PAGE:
Archive for the ‘Rumsfeld’ Category


Brainstorming An Iraq “Super-Surge”

March 28, 2008

Last night I took a few hours to watch FRONTLINE “Bush’s War” on the PBS site.  My reaction was mixed.  Part of me felt vindicated for some of the things that I’ve been posting here in the Chamber and elsewhere, another part felt angry at people like Cheney and Rumsfeld, and yet another part felt just…depressed (which is probably the overriding feeling, but I do encourage everyone to watch it in case you’ve missed it).  

I gave myself a few hours to digest what I had just watched, and although there was quite a bit of material that I was already familiar with, this documentary chronicled the entire Iraq adventure in a way that I hadn’t yet seen.  This led to a small epiphany on my part concerning what to do next, and I figured I’d just throw it out here for debate, so bear with me ’cause there may be some flaws in my thinking. 

The proposals coming from the presidential candidates for our course of action going forward in Iraq have pretty much fallen into two main categories.   McCain is politically wedded to the strategy he championed (the “surge”) in a way that would put him in the same position as Bush insofar as he’s going to keep up the “stay the course” mantra, and has even gone as far as to say that he’d support a permanent American presence in Iraq long after the period of shooting stops (and if it takes 100 years, so be it).  On the other side, Clinton and Obama have rejected the notion of an open-ended commitment, and while the rationale behind a responsible withdrawal may bounce between a few concepts,  the end game is the same:  leave Iraq for the Iraqis as soon as reasonably possible.  Critics on both sides have, rightly or wrongly, argued that McCain’s plan is untenable in the long run while the Obama/Clinton plan is a recipe for eventual chaos and genocide.

Other options for Iraq have gained much less steam.  For example, former presidential candidates Sens Brownback and Biden have proposed a sort of soft partition.  This proposal has probably been less popular because, the way I see it, it involves undoing a lot of what has been done already and is essentially going back to the drawing board in many ways.  That, and there is reason to believe that the idea isn’t popular amongst the Iraqis themselves.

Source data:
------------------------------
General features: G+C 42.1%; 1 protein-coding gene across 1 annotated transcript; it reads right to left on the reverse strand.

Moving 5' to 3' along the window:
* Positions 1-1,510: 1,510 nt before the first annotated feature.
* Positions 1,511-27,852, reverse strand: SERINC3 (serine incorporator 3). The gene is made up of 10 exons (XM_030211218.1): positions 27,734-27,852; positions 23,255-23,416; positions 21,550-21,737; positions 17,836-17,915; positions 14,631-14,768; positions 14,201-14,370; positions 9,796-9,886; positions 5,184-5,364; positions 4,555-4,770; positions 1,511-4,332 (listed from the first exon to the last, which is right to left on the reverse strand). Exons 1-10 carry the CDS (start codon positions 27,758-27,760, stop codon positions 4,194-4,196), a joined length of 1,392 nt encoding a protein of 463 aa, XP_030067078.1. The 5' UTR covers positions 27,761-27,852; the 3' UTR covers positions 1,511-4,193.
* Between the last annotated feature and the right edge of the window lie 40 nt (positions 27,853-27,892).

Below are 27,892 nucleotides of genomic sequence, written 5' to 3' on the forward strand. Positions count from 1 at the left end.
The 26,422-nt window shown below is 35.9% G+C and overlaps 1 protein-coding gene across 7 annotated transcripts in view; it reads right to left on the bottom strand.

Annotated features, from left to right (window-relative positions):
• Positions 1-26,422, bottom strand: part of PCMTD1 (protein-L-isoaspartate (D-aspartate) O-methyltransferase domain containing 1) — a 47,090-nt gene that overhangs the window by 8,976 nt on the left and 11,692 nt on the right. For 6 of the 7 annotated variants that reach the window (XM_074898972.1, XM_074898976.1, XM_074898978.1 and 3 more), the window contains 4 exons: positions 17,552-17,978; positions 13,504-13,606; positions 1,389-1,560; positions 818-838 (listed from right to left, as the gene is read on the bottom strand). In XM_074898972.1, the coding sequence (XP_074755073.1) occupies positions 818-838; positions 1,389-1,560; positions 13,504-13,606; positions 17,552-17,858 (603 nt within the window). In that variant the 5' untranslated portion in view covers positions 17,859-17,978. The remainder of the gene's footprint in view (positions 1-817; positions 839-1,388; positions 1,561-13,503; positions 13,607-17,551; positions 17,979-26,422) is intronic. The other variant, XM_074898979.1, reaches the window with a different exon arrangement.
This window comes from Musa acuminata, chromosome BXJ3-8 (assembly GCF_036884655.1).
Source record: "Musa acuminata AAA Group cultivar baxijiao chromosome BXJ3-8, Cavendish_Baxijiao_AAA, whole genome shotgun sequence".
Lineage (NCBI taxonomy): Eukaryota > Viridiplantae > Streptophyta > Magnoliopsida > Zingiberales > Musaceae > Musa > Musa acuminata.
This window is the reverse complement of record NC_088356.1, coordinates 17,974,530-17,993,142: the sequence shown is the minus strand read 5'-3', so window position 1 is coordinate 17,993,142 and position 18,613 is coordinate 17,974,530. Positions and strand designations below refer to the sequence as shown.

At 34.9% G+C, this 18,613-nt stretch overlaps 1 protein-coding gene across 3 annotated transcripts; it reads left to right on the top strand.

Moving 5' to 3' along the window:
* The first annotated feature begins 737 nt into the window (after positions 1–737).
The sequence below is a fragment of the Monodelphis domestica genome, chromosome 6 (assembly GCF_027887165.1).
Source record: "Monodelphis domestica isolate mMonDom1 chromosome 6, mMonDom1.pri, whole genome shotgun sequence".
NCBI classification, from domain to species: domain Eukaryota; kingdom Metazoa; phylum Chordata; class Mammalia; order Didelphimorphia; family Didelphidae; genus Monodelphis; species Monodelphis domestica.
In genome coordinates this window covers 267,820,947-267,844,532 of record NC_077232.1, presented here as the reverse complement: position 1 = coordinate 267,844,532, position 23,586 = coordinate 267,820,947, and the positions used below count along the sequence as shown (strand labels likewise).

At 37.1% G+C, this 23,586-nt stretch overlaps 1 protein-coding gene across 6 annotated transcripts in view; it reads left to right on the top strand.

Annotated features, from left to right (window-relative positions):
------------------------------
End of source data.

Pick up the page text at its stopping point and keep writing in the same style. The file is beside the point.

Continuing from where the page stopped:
So, I enter another proposal, one that I will call the “Super-Surge”, based on a few facts/assumptions gleaned from the documentary and elsewhere:

-Before the invasion, Gen Shinseki stated the opinion before Congress that success in the months after Saddam’s regime fell would require “several hundred thousand” troops, while people like Rumsfeld and Wolfowitz urged a much smaller number.  The eventual plan was somewhat of a compromise, but today, it is pretty much considered conventional wisdom that one of the major errors in the mission was that there weren’t sufficient forces to keep the peace during that critical timeframe.

-The “coalition of the willing” was never much of an actual coalition, as 98% of the troop commitments came form the U.S. and Britain.  Brent Scowcroft,  national security adviser for President George H.W. Bush and a leading figure in the U.S. foreign policy establishment, believed from the very beginning that attacking Iraq would dissolve any kind of coalition we had built in the aftermath of 9/11, and more recently suggested that the best hope for pulling the country from chaos would be to turn the U.S. operation over to NATO or the United Nations — which, he said, would not be so hostilely viewed by Iraqis.

-The doctrine of “clear, hold, build” had shown itself to be successful on the micro scale in the city of Tal Afar.  Originally credited to Col. H.R. McMaster, it eventually became the rough blueprint for the “surge” in that it simply took more troops to employ such a strategy.    Or, in the words of McMaster himself, when asked if additional troops would help the mission: